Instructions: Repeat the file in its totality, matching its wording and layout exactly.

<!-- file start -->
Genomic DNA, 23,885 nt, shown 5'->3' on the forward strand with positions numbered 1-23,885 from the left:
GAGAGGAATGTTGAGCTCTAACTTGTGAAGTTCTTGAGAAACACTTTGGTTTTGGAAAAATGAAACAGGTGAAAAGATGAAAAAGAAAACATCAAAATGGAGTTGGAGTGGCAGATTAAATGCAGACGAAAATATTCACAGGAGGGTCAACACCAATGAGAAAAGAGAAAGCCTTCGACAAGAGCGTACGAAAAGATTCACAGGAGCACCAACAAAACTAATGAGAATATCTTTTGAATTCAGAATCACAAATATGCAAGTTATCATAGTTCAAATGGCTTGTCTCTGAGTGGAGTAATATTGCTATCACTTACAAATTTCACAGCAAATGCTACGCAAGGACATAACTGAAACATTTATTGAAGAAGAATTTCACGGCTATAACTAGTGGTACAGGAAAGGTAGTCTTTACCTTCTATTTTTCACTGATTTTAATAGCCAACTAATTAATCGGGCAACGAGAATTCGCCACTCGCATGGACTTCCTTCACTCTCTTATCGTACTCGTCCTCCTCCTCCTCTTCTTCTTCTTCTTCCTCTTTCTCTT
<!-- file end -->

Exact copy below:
Genomic DNA, 23,885 nt, shown 5'->3' on the forward strand with positions numbered 1-23,885 from the left:
GAGAGGAATGTTGAGCTCTAACTTGTGAAGTTCTTGAGAAACACTTTGGTTTTGGAAAAATGAAACAGGTGAAAAGATGAAAAAGAAAACATCAAAATGGAGTTGGAGTGGCAGATTAAATGCAGACGAAAATATTCACAGGAGGGTCAACACCAATGAGAAAAGAGAAAGCCTTCGACAAGAGCGTACGAAAAGATTCACAGGAGCACCAACAAAACTAATGAGAATATCTTTTGAATTCAGAATCACAAATATGCAAGTTATCATAGTTCAAATGGCTTGTCTCTGAGTGGAGTAATATTGCTATCACTTACAAATTTCACAGCAAATGCTACGCAAGGACATAACTGAAACATTTATTGAAGAAGAATTTCACGGCTATAACTAGTGGTACAGGAAAGGTAGTCTTTACCTTCTATTTTTCACTGATTTTAATAGCCAACTAATTAATCGGGCAACGAGAATTCGCCACTCGCATGGACTTCCTTCACTCTCTTATCGTACTCGTCCTCCTCCTCCTCTTCTTCTTCTTCTTCCTCTTTCTCTT